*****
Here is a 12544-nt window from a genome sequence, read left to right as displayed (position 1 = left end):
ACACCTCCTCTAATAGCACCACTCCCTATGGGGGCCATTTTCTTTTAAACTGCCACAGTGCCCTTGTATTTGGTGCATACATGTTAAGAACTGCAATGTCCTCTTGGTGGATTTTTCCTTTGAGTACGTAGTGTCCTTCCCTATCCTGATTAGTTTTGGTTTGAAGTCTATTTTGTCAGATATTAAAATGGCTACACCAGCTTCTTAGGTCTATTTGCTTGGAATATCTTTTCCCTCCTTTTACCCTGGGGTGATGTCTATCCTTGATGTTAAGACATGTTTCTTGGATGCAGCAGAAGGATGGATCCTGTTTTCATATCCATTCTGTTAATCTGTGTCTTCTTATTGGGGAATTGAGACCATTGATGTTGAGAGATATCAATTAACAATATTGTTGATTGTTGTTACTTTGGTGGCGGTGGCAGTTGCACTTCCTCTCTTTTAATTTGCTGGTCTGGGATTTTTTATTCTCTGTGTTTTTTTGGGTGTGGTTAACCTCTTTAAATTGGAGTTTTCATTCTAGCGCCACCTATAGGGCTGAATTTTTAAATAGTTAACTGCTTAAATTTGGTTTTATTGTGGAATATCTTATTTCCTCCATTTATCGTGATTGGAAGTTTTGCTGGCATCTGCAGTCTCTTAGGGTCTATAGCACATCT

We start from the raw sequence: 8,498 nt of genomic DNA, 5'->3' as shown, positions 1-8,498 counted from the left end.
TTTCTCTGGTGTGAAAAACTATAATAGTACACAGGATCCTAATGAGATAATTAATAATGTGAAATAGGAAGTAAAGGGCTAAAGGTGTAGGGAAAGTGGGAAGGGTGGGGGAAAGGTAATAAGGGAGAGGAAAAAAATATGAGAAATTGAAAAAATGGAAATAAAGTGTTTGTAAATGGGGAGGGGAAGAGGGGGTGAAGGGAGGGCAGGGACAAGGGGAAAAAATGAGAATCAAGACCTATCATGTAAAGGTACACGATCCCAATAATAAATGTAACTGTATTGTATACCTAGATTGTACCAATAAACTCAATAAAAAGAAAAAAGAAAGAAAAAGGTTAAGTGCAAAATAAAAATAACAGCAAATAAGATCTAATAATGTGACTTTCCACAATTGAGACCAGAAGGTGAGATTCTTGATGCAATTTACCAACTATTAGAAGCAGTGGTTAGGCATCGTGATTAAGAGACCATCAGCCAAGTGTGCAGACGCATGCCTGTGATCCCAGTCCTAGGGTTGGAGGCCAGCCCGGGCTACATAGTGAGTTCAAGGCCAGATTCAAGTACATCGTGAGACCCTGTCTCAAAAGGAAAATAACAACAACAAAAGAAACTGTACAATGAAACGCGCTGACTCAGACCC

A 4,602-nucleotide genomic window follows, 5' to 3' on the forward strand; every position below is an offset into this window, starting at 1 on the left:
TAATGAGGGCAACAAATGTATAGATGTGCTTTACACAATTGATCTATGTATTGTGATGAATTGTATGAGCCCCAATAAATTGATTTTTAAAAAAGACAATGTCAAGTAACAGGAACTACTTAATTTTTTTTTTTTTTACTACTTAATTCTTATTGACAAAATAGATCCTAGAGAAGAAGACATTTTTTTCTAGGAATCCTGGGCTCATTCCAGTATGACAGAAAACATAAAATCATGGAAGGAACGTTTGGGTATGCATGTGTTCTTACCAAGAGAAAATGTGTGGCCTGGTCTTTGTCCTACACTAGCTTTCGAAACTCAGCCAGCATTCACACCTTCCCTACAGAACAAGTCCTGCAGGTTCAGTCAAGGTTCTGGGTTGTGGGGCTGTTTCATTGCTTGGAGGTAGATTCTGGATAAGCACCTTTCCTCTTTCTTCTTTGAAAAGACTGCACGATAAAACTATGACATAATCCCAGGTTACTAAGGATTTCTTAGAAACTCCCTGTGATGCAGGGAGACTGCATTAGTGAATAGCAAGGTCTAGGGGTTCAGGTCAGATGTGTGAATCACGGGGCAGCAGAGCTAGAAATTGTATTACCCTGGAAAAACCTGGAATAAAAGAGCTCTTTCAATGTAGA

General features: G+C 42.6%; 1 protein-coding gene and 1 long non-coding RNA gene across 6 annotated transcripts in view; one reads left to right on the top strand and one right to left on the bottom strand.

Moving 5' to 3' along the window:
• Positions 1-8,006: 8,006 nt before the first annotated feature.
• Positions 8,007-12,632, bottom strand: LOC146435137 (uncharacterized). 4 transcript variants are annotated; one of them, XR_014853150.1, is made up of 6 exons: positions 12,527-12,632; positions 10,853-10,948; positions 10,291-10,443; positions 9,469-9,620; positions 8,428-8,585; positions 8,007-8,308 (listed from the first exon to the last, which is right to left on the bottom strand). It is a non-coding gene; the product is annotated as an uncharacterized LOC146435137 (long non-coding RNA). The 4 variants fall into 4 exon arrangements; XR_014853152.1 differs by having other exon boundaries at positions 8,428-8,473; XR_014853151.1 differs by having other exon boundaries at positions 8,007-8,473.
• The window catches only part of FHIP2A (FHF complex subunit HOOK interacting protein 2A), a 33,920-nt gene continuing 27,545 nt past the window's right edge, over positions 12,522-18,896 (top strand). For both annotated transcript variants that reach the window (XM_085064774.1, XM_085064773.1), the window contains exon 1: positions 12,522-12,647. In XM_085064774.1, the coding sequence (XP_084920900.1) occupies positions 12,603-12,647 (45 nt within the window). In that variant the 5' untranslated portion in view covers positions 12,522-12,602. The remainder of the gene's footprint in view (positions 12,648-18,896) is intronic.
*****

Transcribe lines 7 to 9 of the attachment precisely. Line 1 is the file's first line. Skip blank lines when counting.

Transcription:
General features: G+C 42.6%; 1 protein-coding gene and 1 long non-coding RNA gene across 6 annotated transcripts in view; one reads left to right on the top strand and one right to left on the bottom strand.

Moving 5' to 3' along the window:
• Positions 1-8,006: 8,006 nt before the first annotated feature.